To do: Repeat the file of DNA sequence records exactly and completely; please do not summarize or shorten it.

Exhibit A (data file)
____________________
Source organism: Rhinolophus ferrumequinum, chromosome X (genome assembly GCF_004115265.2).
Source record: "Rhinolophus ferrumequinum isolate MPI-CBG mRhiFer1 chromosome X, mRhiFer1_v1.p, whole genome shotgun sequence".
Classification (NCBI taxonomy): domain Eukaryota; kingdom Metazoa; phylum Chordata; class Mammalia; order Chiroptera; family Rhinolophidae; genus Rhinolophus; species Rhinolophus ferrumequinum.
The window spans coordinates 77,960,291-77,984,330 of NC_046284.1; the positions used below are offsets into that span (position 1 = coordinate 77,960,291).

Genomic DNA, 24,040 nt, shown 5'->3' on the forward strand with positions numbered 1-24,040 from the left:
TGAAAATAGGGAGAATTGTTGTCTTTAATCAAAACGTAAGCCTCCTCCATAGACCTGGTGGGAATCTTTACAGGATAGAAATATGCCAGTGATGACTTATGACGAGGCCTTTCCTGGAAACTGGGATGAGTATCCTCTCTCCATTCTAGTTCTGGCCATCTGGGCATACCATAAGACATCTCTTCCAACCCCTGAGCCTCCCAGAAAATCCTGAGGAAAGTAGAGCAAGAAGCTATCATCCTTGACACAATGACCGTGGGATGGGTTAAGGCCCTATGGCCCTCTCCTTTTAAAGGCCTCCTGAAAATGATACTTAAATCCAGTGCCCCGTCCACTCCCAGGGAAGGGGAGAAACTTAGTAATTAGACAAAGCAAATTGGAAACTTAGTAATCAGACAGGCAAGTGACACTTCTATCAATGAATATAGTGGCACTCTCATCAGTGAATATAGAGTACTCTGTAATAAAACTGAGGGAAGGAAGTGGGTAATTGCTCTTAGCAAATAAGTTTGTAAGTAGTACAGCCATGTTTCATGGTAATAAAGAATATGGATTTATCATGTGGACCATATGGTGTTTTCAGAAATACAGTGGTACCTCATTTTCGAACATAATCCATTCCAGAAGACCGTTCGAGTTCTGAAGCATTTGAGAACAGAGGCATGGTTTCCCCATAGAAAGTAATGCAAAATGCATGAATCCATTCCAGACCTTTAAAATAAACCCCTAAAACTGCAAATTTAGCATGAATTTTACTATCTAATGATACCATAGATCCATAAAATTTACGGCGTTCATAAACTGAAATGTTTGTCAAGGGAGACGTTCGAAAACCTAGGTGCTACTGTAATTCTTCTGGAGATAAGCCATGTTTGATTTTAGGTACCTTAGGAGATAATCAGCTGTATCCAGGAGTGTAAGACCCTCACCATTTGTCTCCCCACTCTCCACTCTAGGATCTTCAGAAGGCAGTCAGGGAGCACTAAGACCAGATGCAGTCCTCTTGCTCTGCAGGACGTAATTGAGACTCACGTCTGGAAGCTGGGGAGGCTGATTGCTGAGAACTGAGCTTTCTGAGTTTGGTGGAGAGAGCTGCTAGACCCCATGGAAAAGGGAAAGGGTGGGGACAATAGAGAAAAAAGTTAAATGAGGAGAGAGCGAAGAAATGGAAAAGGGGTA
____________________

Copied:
Source organism: Rhinolophus ferrumequinum, chromosome X (genome assembly GCF_004115265.2).
Source record: "Rhinolophus ferrumequinum isolate MPI-CBG mRhiFer1 chromosome X, mRhiFer1_v1.p, whole genome shotgun sequence".
Classification (NCBI taxonomy): domain Eukaryota; kingdom Metazoa; phylum Chordata; class Mammalia; order Chiroptera; family Rhinolophidae; genus Rhinolophus; species Rhinolophus ferrumequinum.
The window spans coordinates 77,960,291-77,984,330 of NC_046284.1; the positions used below are offsets into that span (position 1 = coordinate 77,960,291).

Genomic DNA, 24,040 nt, shown 5'->3' on the forward strand with positions numbered 1-24,040 from the left:
TGAAAATAGGGAGAATTGTTGTCTTTAATCAAAACGTAAGCCTCCTCCATAGACCTGGTGGGAATCTTTACAGGATAGAAATATGCCAGTGATGACTTATGACGAGGCCTTTCCTGGAAACTGGGATGAGTATCCTCTCTCCATTCTAGTTCTGGCCATCTGGGCATACCATAAGACATCTCTTCCAACCCCTGAGCCTCCCAGAAAATCCTGAGGAAAGTAGAGCAAGAAGCTATCATCCTTGACACAATGACCGTGGGATGGGTTAAGGCCCTATGGCCCTCTCCTTTTAAAGGCCTCCTGAAAATGATACTTAAATCCAGTGCCCCGTCCACTCCCAGGGAAGGGGAGAAACTTAGTAATTAGACAAAGCAAATTGGAAACTTAGTAATCAGACAGGCAAGTGACACTTCTATCAATGAATATAGTGGCACTCTCATCAGTGAATATAGAGTACTCTGTAATAAAACTGAGGGAAGGAAGTGGGTAATTGCTCTTAGCAAATAAGTTTGTAAGTAGTACAGCCATGTTTCATGGTAATAAAGAATATGGATTTATCATGTGGACCATATGGTGTTTTCAGAAATACAGTGGTACCTCATTTTCGAACATAATCCATTCCAGAAGACCGTTCGAGTTCTGAAGCATTTGAGAACAGAGGCATGGTTTCCCCATAGAAAGTAATGCAAAATGCATGAATCCATTCCAGACCTTTAAAATAAACCCCTAAAACTGCAAATTTAGCATGAATTTTACTATCTAATGATACCATAGATCCATAAAATTTACGGCGTTCATAAACTGAAATGTTTGTCAAGGGAGACGTTCGAAAACCTAGGTGCTACTGTAATTCTTCTGGAGATAAGCCATGTTTGATTTTAGGTACCTTAGGAGATAATCAGCTGTATCCAGGAGTGTAAGACCCTCACCATTTGTCTCCCCACTCTCCACTCTAGGATCTTCAGAAGGCAGTCAGGGAGCACTAAGACCAGATGCAGTCCTCTTGCTCTGCAGGACGTAATTGAGACTCACGTCTGGAAGCTGGGGAGGCTGATTGCTGAGAACTGAGCTTTCTGAGTTTGGTGGAGAGAGCTGCTAGACCCCATGGAAAAGGGAAAGGGTGGGGACAATAGAGAAAAAAGTTAAATGAGGAGAGAGCGAAGAAATGGAAAAGGGGTA